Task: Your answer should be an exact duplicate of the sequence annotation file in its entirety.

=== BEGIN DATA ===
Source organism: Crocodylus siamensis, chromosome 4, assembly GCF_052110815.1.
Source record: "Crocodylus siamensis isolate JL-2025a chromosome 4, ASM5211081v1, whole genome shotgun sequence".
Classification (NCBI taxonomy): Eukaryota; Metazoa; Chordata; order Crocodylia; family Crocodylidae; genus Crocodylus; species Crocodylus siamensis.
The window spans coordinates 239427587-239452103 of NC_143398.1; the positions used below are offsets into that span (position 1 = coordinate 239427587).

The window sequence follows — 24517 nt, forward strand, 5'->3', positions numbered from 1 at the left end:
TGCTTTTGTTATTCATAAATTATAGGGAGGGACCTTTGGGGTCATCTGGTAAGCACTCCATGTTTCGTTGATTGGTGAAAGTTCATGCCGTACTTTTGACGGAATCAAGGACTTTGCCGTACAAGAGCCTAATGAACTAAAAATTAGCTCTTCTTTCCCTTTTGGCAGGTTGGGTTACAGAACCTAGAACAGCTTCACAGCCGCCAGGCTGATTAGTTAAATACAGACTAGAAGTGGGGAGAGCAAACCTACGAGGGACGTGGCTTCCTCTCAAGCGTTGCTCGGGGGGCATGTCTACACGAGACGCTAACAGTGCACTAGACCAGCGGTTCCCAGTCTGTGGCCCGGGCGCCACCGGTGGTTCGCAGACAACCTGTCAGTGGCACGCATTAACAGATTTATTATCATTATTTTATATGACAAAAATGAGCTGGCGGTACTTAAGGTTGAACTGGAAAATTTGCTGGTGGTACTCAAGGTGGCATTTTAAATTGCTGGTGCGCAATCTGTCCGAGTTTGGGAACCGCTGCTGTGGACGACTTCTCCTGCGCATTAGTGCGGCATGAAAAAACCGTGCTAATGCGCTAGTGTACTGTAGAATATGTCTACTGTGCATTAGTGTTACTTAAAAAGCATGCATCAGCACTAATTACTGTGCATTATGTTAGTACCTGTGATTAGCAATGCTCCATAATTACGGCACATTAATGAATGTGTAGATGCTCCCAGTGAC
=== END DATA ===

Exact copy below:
Source organism: Crocodylus siamensis, chromosome 4, assembly GCF_052110815.1.
Source record: "Crocodylus siamensis isolate JL-2025a chromosome 4, ASM5211081v1, whole genome shotgun sequence".
Classification (NCBI taxonomy): Eukaryota; Metazoa; Chordata; order Crocodylia; family Crocodylidae; genus Crocodylus; species Crocodylus siamensis.
The window spans coordinates 239427587-239452103 of NC_143398.1; the positions used below are offsets into that span (position 1 = coordinate 239427587).

The window sequence follows — 24517 nt, forward strand, 5'->3', positions numbered from 1 at the left end:
TGCTTTTGTTATTCATAAATTATAGGGAGGGACCTTTGGGGTCATCTGGTAAGCACTCCATGTTTCGTTGATTGGTGAAAGTTCATGCCGTACTTTTGACGGAATCAAGGACTTTGCCGTACAAGAGCCTAATGAACTAAAAATTAGCTCTTCTTTCCCTTTTGGCAGGTTGGGTTACAGAACCTAGAACAGCTTCACAGCCGCCAGGCTGATTAGTTAAATACAGACTAGAAGTGGGGAGAGCAAACCTACGAGGGACGTGGCTTCCTCTCAAGCGTTGCTCGGGGGGCATGTCTACACGAGACGCTAACAGTGCACTAGACCAGCGGTTCCCAGTCTGTGGCCCGGGCGCCACCGGTGGTTCGCAGACAACCTGTCAGTGGCACGCATTAACAGATTTATTATCATTATTTTATATGACAAAAATGAGCTGGCGGTACTTAAGGTTGAACTGGAAAATTTGCTGGTGGTACTCAAGGTGGCATTTTAAATTGCTGGTGCGCAATCTGTCCGAGTTTGGGAACCGCTGCTGTGGACGACTTCTCCTGCGCATTAGTGCGGCATGAAAAAACCGTGCTAATGCGCTAGTGTACTGTAGAATATGTCTACTGTGCATTAGTGTTACTTAAAAAGCATGCATCAGCACTAATTACTGTGCATTATGTTAGTACCTGTGATTAGCAATGCTCCATAATTACGGCACATTAATGAATGTGTAGATGCTCCCAGTGAC